Liquid Composite Molding of Multiphase Composites Using Resin with Nanofibrillated Cellulose: Distribution of Particles and Effect on Composite Properties
Independent thesis Advanced level (degree of Master (Two Years)), 20 credits / 30 HE creditsStudent thesis
Two objectives have served as the basis for the present work. The first objective was to experimentally verify the output of a Monte Carlo-based model on particle deposition in porous structures (i.e. fiber preform) during the resin transfer molding (RTM) process. This model is expected to have a positive impact on process optimization and reduce costs by enabling theoretical prediction of how particles are deposited when nanoparticle filled resin is used in RTM. The second objective was to produce a multiphase composite where the epoxy (EP) matrix makes use of the mechanical enhancement that cellulose nanofibres (CNF) can impart when incorporated into the liquid phase of the used polymer matrix. The study was conducted by production of the CNF-filled EP matrix, and by using this to produce multiphase composites out of glass- as well as carbon fibers. The RTM was carried out in collaboration with CSI Composite Solutions and Innovations Oy (Vilppula, Finland). Characterization techniques, including Raman spectroscopy, optical and electron microscopy were used to investigate the microstructure and for assessment of the CNF distribution in the produced composites. These observations were qualitatively compared with the output from the proposed model to evaluate its applicability. EP/CNF nanocomposites (i.e. the consolidated resin) were evaluated by tensile test to investigate the influence of CNF on the mechanical properties of epoxy. Three-point bending tests (ISO 14125) was performed on the multiphase composite to evaluate the impact of CNF-inclusion in the matrix. Obtained results indicate that the model is consistent with the process by which the CNF are deposited in RTM, as both the model and experiment show that the CNF are accumulated in the upper layers (injection side) of the preform. However, work remains to be done for the model to fully comply with specific aspects of the used reinforcement in RTM (e.g. pore size and geometry of the used fiber reinforcement), and thus predict the correct deposition profile and penetration depth of the CNF. The mechanical tests showed that the incorporation of CNF in the epoxy provides a composite with enhanced performance relative a reference without the CNF. The percentage change relative the reference composite was up to 22 % in flexural strength and 25 % in flexural modulus. It is suggested that the increase in mechanical performance is a result of CNF accumulation due to filtering in the fiber preform.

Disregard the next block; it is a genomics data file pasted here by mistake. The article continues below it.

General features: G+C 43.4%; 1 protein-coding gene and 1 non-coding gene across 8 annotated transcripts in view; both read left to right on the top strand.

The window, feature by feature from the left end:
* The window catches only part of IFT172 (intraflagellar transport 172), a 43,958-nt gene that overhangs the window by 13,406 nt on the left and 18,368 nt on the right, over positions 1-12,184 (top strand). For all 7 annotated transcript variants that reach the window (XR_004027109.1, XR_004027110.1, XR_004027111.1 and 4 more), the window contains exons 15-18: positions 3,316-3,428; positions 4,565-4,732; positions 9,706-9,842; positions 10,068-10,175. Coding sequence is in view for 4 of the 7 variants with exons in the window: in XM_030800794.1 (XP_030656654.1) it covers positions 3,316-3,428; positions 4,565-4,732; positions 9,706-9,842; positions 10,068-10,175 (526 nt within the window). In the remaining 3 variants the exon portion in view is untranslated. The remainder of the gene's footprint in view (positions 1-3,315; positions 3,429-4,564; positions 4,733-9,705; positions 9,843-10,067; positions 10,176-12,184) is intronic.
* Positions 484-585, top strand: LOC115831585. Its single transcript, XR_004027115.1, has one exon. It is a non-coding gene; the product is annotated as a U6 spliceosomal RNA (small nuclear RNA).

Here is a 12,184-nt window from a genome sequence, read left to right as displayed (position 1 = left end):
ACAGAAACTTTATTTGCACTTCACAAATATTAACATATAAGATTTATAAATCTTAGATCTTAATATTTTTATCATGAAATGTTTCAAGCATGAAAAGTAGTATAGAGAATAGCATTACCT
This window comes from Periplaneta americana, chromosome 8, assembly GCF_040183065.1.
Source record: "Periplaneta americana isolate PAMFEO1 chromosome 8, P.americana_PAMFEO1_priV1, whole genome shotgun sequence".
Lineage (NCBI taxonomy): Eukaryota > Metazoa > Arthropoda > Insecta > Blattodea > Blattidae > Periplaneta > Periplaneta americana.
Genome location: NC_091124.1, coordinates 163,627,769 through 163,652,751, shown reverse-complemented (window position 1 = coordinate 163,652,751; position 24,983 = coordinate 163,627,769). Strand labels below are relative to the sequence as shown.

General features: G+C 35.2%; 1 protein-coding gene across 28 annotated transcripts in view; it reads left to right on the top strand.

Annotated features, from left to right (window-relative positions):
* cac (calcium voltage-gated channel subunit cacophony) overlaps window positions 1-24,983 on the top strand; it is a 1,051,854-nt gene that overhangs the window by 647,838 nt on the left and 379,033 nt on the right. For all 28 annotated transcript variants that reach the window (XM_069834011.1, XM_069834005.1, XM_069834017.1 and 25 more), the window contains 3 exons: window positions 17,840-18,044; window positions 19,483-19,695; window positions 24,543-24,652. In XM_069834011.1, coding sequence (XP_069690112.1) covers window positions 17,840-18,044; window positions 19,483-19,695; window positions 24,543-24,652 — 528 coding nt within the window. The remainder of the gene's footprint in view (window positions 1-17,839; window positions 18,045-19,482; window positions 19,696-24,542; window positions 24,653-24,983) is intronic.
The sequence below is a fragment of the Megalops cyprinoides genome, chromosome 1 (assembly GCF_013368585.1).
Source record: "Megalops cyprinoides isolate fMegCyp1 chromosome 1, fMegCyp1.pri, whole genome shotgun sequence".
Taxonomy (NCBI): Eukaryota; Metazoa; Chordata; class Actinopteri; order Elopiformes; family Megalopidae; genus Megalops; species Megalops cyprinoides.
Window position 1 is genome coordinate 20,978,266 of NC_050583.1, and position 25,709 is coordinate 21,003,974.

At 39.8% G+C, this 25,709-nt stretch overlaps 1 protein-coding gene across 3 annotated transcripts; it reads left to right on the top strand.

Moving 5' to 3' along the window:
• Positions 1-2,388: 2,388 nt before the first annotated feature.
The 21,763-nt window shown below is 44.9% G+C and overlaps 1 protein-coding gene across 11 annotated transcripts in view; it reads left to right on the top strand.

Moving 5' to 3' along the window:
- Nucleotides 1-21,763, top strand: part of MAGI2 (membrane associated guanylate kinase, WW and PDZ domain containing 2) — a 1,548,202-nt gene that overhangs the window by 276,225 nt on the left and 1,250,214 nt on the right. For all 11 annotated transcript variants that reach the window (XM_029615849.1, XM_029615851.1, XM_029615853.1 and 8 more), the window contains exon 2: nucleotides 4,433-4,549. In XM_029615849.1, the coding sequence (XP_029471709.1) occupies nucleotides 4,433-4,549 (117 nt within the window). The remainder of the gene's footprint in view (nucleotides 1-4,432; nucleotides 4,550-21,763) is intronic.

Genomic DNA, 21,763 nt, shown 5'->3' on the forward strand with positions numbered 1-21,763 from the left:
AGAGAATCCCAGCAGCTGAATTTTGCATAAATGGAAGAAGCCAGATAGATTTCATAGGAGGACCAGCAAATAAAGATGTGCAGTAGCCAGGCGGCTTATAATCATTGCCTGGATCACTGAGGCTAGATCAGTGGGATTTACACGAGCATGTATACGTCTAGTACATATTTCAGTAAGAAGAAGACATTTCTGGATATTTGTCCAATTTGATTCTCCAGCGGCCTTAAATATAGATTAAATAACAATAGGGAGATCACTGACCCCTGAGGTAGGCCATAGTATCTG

Place, publisher, year, edition, pages
IdentifiersURN: urn:nbn:se:ltu:diva-121OAI: oai:DiVA.org:ltu-121DiVA: diva2:971379
Materials Engineering, master's level